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Lilly to Sell Cheaper Version of Top-Selling Insulin Humalog



This April 26, 2017, file photo shows the Eli Lilly and Co. corporate headquarters in Indianapolis. Eli Lilly is offering a half-price version of its top-selling insulin Humalog as drugmakers face growing pressure to control prices. The drugmaker says it will introduce a version of the diabetes treatment called Insulin Lispro with a list price 50 percent lower than its current rate, about $275 per vial.

AP Photo by Darron Cummings

INDIANAPOLIS (AP) — Eli Lilly is offering a half-price version of its top-selling insulin Humalog as drugmakers face growing pressure to control prices.

The company says it will introduce a version of the diabetes treatment called Insulin Lispro with a list price 50 percent lower than its current rate of about $275 per vial.

The discounted insulin will sell for $137.35 per vial or $265.20 for a five pack of Kwik Pens. A company spokeswoman said the average person uses about two vials a month, and the pack of pens can last a month or more.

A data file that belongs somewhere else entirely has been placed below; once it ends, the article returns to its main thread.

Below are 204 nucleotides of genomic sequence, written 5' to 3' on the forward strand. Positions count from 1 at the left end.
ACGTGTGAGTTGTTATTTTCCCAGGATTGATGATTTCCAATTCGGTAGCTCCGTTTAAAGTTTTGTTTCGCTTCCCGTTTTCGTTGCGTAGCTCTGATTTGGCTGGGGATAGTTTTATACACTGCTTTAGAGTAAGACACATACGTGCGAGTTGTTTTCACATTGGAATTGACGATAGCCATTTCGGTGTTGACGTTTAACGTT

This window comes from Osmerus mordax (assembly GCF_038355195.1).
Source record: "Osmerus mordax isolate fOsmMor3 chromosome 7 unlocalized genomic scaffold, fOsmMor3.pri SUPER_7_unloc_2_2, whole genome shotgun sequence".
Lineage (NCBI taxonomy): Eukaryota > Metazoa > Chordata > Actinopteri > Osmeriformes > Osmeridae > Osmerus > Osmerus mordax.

The company said it is working to make the insulin available as quickly as possible.

List prices are initial figures drugmakers attach to a product and are typically knocked down by rebates negotiated with pharmacy benefit managers. But those initial prices can still hurt patients without coverage or those who must first pay high deductibles before their coverage starts.

Lilly Chairman and CEO David Ricks said in a statement Monday that the company pays "significant" rebates off the list price, but those discounts do not directly benefit all patients.

Humalog brought in $1.8 billion in U.S. sales and about $3 billion globally last year for Indianapolis-based Eli Lilly and Co.

Lilly and other drugmakers have been targeted by protesters and taken heat over soaring prices for some of their products. They've become frequent targets of President Donald Trump, and drug company leaders have been called before Congress and grilled about their prices.

The drugmakers have said that developing their products is a risky and costly process, and their prices reflect that. Some also have noted that while list prices are rising, the net price their companies receive after rebates has been relatively stable.

Credit Suisse analyst Vamil Divan said in a research note that Lilly's move "makes sense to lower out-of-pocket costs and also ease public pressure on manufacturers."

Shares of Lily edged up 66 cents to $129.50 in morning trading Monday.

 

By AP reporter Tom Murphy

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